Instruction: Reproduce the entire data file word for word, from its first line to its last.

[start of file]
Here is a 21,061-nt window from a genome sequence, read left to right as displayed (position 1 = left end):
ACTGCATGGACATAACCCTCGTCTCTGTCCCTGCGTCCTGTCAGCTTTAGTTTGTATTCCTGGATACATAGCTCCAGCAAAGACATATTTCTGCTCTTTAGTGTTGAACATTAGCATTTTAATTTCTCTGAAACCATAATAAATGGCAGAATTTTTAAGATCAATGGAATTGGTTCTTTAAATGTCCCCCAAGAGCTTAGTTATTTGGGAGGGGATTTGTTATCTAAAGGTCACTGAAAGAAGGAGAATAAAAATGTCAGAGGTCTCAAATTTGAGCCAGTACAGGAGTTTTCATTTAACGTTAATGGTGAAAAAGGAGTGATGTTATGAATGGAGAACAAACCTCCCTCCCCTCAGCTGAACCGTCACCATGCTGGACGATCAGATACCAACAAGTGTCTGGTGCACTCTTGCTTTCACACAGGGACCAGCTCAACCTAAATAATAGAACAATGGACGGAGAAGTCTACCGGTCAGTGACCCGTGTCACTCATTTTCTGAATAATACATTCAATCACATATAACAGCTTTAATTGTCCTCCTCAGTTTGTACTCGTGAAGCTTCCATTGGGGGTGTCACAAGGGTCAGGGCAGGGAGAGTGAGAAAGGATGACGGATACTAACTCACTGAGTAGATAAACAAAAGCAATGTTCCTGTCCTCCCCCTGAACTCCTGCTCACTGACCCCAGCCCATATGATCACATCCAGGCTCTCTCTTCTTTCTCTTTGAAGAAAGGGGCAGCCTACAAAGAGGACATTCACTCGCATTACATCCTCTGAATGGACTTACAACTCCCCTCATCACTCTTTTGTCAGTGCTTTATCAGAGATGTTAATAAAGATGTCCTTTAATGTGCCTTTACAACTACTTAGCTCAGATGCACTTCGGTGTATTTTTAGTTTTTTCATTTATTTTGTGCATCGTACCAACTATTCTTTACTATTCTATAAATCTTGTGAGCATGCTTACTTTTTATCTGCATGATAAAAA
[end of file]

Here is a 21,061-nt window from a genome sequence, read left to right as displayed (position 1 = left end):
ACTGCATGGACATAACCCTCGTCTCTGTCCCTGCGTCCTGTCAGCTTTAGTTTGTATTCCTGGATACATAGCTCCAGCAAAGACATATTTCTGCTCTTTAGTGTTGAACATTAGCATTTTAATTTCTCTGAAACCATAATAAATGGCAGAATTTTTAAGATCAATGGAATTGGTTCTTTAAATGTCCCCCAAGAGCTTAGTTATTTGGGAGGGGATTTGTTATCTAAAGGTCACTGAAAGAAGGAGAATAAAAATGTCAGAGGTCTCAAATTTGAGCCAGTACAGGAGTTTTCATTTAACGTTAATGGTGAAAAAGGAGTGATGTTATGAATGGAGAACAAACCTCCCTCCCCTCAGCTGAACCGTCACCATGCTGGACGATCAGATACCAACAAGTGTCTGGTGCACTCTTGCTTTCACACAGGGACCAGCTCAACCTAAATAATAGAACAATGGACGGAGAAGTCTACCGGTCAGTGACCCGTGTCACTCATTTTCTGAATAATACATTCAATCACATATAACAGCTTTAATTGTCCTCCTCAGTTTGTACTCGTGAAGCTTCCATTGGGGGTGTCACAAGGGTCAGGGCAGGGAGAGTGAGAAAGGATGACGGATACTAACTCACTGAGTAGATAAACAAAAGCAATGTTCCTGTCCTCCCCCTGAACTCCTGCTCACTGACCCCAGCCCATATGATCACATCCAGGCTCTCTCTTCTTTCTCTTTGAAGAAAGGGGCAGCCTACAAAGAGGACATTCACTCGCATTACATCCTCTGAATGGACTTACAACTCCCCTCATCACTCTTTTGTCAGTGCTTTATCAGAGATGTTAATAAAGATGTCCTTTAATGTGCCTTTACAACTACTTAGCTCAGATGCACTTCGGTGTATTTTTAGTTTTTTCATTTATTTTGTGCATCGTACCAACTATTCTTTACTATTCTATAAATCTTGTGAGCATGCTTACTTTTTATCTGCATGATAAAAA